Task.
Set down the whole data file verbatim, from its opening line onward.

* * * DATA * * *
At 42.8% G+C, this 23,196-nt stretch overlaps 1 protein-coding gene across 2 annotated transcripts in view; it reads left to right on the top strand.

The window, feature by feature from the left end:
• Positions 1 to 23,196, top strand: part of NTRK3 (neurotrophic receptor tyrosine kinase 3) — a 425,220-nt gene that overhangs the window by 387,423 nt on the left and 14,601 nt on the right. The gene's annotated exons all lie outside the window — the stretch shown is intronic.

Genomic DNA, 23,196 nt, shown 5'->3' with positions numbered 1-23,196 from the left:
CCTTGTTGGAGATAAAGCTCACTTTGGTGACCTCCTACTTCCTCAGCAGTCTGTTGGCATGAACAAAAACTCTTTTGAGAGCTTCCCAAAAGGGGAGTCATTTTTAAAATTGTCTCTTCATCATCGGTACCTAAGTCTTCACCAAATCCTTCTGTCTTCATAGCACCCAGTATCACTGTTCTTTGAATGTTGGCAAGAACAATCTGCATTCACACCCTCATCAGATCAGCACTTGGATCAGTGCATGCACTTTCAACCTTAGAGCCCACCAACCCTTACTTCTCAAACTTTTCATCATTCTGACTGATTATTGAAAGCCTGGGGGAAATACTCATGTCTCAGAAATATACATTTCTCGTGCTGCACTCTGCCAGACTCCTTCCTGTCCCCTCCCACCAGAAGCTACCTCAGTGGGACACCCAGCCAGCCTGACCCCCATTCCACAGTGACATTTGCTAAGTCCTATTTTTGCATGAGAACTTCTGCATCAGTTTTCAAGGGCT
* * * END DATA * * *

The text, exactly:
At 42.8% G+C, this 23,196-nt stretch overlaps 1 protein-coding gene across 2 annotated transcripts in view; it reads left to right on the top strand.

The window, feature by feature from the left end:
• Positions 1 to 23,196, top strand: part of NTRK3 (neurotrophic receptor tyrosine kinase 3) — a 425,220-nt gene that overhangs the window by 387,423 nt on the left and 14,601 nt on the right. The gene's annotated exons all lie outside the window — the stretch shown is intronic.

Genomic DNA, 23,196 nt, shown 5'->3' with positions numbered 1-23,196 from the left:
CCTTGTTGGAGATAAAGCTCACTTTGGTGACCTCCTACTTCCTCAGCAGTCTGTTGGCATGAACAAAAACTCTTTTGAGAGCTTCCCAAAAGGGGAGTCATTTTTAAAATTGTCTCTTCATCATCGGTACCTAAGTCTTCACCAAATCCTTCTGTCTTCATAGCACCCAGTATCACTGTTCTTTGAATGTTGGCAAGAACAATCTGCATTCACACCCTCATCAGATCAGCACTTGGATCAGTGCATGCACTTTCAACCTTAGAGCCCACCAACCCTTACTTCTCAAACTTTTCATCATTCTGACTGATTATTGAAAGCCTGGGGGAAATACTCATGTCTCAGAAATATACATTTCTCGTGCTGCACTCTGCCAGACTCCTTCCTGTCCCCTCCCACCAGAAGCTACCTCAGTGGGACACCCAGCCAGCCTGACCCCCATTCCACAGTGACATTTGCTAAGTCCTATTTTTGCATGAGAACTTCTGCATCAGTTTTCAAGGGCT